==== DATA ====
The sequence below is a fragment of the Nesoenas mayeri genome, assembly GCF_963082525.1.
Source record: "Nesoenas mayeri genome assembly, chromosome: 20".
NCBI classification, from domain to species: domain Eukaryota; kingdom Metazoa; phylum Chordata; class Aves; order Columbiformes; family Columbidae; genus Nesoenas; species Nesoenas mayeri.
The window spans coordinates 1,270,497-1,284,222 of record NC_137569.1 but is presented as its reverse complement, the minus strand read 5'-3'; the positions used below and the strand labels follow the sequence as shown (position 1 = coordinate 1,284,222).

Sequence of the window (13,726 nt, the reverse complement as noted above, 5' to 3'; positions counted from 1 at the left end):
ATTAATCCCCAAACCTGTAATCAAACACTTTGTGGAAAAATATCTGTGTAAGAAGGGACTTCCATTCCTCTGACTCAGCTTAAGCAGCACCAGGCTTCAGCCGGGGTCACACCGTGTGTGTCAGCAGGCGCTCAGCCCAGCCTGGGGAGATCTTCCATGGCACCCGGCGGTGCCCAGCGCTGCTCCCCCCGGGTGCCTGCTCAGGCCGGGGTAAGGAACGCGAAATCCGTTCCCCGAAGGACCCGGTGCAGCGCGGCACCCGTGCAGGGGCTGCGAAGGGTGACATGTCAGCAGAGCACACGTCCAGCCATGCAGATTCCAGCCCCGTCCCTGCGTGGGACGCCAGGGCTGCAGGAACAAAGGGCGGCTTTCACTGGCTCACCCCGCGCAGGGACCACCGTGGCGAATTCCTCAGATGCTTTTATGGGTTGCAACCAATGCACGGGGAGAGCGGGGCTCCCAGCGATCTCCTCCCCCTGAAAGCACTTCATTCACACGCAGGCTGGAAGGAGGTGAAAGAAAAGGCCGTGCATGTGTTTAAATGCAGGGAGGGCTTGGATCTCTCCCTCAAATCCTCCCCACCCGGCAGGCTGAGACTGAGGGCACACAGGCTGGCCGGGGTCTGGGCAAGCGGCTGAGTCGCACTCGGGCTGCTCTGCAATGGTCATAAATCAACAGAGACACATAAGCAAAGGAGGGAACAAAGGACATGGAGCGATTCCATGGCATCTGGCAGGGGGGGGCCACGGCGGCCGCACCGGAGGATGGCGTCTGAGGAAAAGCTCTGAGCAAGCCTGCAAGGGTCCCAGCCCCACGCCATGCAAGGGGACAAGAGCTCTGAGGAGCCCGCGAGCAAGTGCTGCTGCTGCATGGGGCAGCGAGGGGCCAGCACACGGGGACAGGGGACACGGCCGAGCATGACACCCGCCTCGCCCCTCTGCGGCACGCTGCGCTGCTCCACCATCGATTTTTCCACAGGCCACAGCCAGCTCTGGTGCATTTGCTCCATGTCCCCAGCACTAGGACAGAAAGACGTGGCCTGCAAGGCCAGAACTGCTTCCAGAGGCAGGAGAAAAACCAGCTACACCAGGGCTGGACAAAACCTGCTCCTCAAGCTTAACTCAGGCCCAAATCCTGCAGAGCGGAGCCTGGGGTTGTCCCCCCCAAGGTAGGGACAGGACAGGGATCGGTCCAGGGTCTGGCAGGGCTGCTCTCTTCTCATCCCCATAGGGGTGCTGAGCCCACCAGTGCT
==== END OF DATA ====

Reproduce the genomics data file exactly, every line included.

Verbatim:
The sequence below is a fragment of the Nesoenas mayeri genome, assembly GCF_963082525.1.
Source record: "Nesoenas mayeri genome assembly, chromosome: 20".
NCBI classification, from domain to species: domain Eukaryota; kingdom Metazoa; phylum Chordata; class Aves; order Columbiformes; family Columbidae; genus Nesoenas; species Nesoenas mayeri.
The window spans coordinates 1,270,497-1,284,222 of record NC_137569.1 but is presented as its reverse complement, the minus strand read 5'-3'; the positions used below and the strand labels follow the sequence as shown (position 1 = coordinate 1,284,222).

Sequence of the window (13,726 nt, the reverse complement as noted above, 5' to 3'; positions counted from 1 at the left end):
ATTAATCCCCAAACCTGTAATCAAACACTTTGTGGAAAAATATCTGTGTAAGAAGGGACTTCCATTCCTCTGACTCAGCTTAAGCAGCACCAGGCTTCAGCCGGGGTCACACCGTGTGTGTCAGCAGGCGCTCAGCCCAGCCTGGGGAGATCTTCCATGGCACCCGGCGGTGCCCAGCGCTGCTCCCCCCGGGTGCCTGCTCAGGCCGGGGTAAGGAACGCGAAATCCGTTCCCCGAAGGACCCGGTGCAGCGCGGCACCCGTGCAGGGGCTGCGAAGGGTGACATGTCAGCAGAGCACACGTCCAGCCATGCAGATTCCAGCCCCGTCCCTGCGTGGGACGCCAGGGCTGCAGGAACAAAGGGCGGCTTTCACTGGCTCACCCCGCGCAGGGACCACCGTGGCGAATTCCTCAGATGCTTTTATGGGTTGCAACCAATGCACGGGGAGAGCGGGGCTCCCAGCGATCTCCTCCCCCTGAAAGCACTTCATTCACACGCAGGCTGGAAGGAGGTGAAAGAAAAGGCCGTGCATGTGTTTAAATGCAGGGAGGGCTTGGATCTCTCCCTCAAATCCTCCCCACCCGGCAGGCTGAGACTGAGGGCACACAGGCTGGCCGGGGTCTGGGCAAGCGGCTGAGTCGCACTCGGGCTGCTCTGCAATGGTCATAAATCAACAGAGACACATAAGCAAAGGAGGGAACAAAGGACATGGAGCGATTCCATGGCATCTGGCAGGGGGGGGCCACGGCGGCCGCACCGGAGGATGGCGTCTGAGGAAAAGCTCTGAGCAAGCCTGCAAGGGTCCCAGCCCCACGCCATGCAAGGGGACAAGAGCTCTGAGGAGCCCGCGAGCAAGTGCTGCTGCTGCATGGGGCAGCGAGGGGCCAGCACACGGGGACAGGGGACACGGCCGAGCATGACACCCGCCTCGCCCCTCTGCGGCACGCTGCGCTGCTCCACCATCGATTTTTCCACAGGCCACAGCCAGCTCTGGTGCATTTGCTCCATGTCCCCAGCACTAGGACAGAAAGACGTGGCCTGCAAGGCCAGAACTGCTTCCAGAGGCAGGAGAAAAACCAGCTACACCAGGGCTGGACAAAACCTGCTCCTCAAGCTTAACTCAGGCCCAAATCCTGCAGAGCGGAGCCTGGGGTTGTCCCCCCCAAGGTAGGGACAGGACAGGGATCGGTCCAGGGTCTGGCAGGGCTGCTCTCTTCTCATCCCCATAGGGGTGCTGAGCCCACCAGTGCT